GRAYLING - The long and difficult stretch of trail up the Yukon River has been the downfall of many a dog team.
In nearly the same spot that the team of DeeDee Jonrowe of Willow quit in 1999, the team of Mitch Seavey of Seward ran out of steam this year.
Jonrowe eventually flagged down an airplane for help. Seavey managed to turn his dogs around and make it back to the village of Grayling. There he sat for 48 hours as the dogs regrouped.
"They were a little bummed out," said race judge Terry Hinesly.
For the first half of the 1,100-mile Iditarod Trail Sled Dog Race, Seavey had been in what has come to be his usual place -- among the leaders.
But by the time the race reached the Yukon 90 miles west, Seavey's team was showing signs of faltering.
His race finally fell to pieces on the windswept river, where dogs must battle not only wind and cold but the monotony of travel on a long, boring stretch of wide and open snow.
The 10th musher into Grayling on Saturday morning, Seavey rested his team seven hours and then headed out 12th.
He wasn't gone long. About four hours later Seavey returned. Some of his dogs had their heads down, observers said. Some limped. All appeared to be defeated. Seavey bedded them on straw and told race officials he'd wait and see what happened. Pampered for a day by the musher, the team finally started showing signs of enthusiasm shortly after Mitch's father, Dan, arrived in the checkpoint Sunday.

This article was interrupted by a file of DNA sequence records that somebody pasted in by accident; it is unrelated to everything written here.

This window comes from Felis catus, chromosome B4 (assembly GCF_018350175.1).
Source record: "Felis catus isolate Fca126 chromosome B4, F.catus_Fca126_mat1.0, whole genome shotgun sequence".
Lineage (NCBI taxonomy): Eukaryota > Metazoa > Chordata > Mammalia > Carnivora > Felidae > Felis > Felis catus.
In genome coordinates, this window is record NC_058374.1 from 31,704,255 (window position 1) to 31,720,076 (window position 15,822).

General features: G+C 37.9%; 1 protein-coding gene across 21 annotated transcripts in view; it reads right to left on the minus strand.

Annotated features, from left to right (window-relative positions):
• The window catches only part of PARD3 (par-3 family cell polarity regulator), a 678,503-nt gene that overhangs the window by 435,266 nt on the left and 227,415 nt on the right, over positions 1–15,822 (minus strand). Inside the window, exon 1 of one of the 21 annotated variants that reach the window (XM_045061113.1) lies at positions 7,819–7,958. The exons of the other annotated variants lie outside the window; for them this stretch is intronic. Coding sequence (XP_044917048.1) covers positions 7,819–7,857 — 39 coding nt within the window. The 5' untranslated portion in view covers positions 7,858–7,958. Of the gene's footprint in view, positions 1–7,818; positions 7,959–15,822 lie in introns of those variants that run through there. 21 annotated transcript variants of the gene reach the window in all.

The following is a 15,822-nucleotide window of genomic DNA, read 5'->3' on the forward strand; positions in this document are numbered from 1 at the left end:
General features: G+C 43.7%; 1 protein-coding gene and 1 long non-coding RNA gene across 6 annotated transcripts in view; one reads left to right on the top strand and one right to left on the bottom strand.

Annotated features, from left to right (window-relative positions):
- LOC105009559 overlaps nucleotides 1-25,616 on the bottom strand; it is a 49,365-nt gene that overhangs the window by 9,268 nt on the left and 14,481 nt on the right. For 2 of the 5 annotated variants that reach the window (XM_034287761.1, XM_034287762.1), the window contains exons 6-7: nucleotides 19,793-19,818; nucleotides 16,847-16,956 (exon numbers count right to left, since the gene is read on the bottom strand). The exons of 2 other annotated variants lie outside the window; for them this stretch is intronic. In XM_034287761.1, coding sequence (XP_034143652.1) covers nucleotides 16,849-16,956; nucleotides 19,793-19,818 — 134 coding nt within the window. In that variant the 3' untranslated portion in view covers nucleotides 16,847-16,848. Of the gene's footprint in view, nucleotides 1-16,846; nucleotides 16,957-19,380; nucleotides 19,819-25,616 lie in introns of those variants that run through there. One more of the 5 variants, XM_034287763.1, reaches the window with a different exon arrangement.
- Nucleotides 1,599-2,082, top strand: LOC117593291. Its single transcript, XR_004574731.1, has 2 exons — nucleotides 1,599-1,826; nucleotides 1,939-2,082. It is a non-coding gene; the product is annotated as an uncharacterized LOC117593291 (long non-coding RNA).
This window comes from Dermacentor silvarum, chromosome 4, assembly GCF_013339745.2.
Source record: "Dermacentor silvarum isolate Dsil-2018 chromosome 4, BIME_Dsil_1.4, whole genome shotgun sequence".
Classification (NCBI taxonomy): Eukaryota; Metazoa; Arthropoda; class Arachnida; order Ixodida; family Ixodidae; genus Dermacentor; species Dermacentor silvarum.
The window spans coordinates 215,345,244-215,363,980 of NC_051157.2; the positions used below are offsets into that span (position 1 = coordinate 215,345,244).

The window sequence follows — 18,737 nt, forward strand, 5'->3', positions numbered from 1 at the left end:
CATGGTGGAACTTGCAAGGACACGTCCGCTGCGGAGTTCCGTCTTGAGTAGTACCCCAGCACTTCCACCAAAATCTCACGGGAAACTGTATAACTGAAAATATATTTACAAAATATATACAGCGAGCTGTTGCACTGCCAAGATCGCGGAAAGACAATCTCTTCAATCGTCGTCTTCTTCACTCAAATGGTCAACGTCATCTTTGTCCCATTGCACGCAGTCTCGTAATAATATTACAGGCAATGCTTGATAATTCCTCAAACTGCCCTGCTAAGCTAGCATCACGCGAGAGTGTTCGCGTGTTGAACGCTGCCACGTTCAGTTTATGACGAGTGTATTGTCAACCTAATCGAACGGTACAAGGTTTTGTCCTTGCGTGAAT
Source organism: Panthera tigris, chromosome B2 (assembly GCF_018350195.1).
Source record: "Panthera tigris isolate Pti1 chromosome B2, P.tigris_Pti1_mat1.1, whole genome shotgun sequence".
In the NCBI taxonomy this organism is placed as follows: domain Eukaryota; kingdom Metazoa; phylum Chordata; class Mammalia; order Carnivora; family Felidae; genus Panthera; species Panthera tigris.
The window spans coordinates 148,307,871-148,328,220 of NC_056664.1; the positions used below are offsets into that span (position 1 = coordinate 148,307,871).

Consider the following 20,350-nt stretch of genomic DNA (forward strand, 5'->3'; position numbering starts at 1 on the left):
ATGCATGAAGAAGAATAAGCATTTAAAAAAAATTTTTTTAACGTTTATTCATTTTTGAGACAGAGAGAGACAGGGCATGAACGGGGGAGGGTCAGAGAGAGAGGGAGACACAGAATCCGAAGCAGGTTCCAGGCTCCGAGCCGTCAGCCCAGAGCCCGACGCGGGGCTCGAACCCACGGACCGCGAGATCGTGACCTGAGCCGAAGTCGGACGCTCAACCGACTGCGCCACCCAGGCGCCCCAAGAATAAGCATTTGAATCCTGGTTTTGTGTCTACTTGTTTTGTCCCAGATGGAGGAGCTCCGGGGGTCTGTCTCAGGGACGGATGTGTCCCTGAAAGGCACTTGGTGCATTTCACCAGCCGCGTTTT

A third-place finisher in the very first Iditarod and a veteran of two races since, the elder Seavey spent almost 22 hours in the checkpoint resting his team and chatting with his son.
While they were hanging out in Grayling, Danny Seavey, the youngest member of the mushing Seaveys, arrived.
A former Junior Iditarod runner-up, 19-year-old Danny teamed up with his 64-year-old grandfather to help pull his dad out of the Yukon's black hole. No evacuation would be necessary.
By Monday afternoon, Mitch had fallen from a top-10 position to 49th, but he was now the leader of a Seavey posse. They occupied positions 49, 50 and 51 as they moved back out on the trail.
The dogs, Hinesly said, looked like they were getting back into the swing of things. The limping was gone. Tails were up. Attitudes were good.
Grayling wasn't exactly the place these three mushers had wanted to hold their family reunion. The finish line at Nome would have been better. But they seemed to be making the best of it.
"It was pretty inspiring," Hinesly said. "The village was out clapping for them when they left."
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